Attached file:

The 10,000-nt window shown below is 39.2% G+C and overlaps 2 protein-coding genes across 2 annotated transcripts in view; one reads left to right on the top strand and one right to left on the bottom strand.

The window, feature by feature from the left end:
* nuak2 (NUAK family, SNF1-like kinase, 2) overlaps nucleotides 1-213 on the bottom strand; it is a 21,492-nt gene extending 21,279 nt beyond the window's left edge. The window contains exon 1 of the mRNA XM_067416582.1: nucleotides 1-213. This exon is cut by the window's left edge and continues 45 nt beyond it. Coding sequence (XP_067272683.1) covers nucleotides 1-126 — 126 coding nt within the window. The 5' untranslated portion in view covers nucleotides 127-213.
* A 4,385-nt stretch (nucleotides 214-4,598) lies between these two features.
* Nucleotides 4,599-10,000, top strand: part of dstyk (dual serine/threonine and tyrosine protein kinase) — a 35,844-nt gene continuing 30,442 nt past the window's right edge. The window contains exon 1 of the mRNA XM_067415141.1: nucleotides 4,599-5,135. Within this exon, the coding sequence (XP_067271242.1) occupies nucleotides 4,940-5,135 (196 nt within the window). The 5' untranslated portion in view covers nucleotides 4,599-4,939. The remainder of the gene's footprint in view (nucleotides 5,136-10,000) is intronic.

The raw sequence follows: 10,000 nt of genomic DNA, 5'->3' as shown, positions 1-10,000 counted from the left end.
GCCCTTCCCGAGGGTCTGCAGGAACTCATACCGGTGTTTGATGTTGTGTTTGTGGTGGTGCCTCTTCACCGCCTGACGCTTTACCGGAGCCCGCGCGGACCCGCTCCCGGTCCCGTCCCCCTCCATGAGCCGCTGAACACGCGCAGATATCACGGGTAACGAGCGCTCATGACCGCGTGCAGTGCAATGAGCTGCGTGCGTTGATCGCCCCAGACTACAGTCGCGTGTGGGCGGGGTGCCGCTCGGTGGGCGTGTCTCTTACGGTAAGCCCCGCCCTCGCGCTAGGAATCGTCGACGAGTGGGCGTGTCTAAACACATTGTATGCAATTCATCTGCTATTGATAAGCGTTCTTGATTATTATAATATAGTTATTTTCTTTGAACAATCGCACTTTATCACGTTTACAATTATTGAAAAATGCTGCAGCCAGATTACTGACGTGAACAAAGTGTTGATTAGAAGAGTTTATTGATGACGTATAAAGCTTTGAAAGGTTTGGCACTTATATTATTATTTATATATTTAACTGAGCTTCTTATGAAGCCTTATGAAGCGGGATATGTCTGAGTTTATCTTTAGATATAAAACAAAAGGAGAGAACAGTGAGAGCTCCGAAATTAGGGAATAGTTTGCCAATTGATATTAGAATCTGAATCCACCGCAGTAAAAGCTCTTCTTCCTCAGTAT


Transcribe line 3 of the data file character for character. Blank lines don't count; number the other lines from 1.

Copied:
* nuak2 (NUAK family, SNF1-like kinase, 2) overlaps nucleotides 1-213 on the bottom strand; it is a 21,492-nt gene extending 21,279 nt beyond the window's left edge. The window contains exon 1 of the mRNA XM_067416582.1: nucleotides 1-213. This exon is cut by the window's left edge and continues 45 nt beyond it. Coding sequence (XP_067272683.1) covers nucleotides 1-126 — 126 coding nt within the window. The 5' untranslated portion in view covers nucleotides 127-213.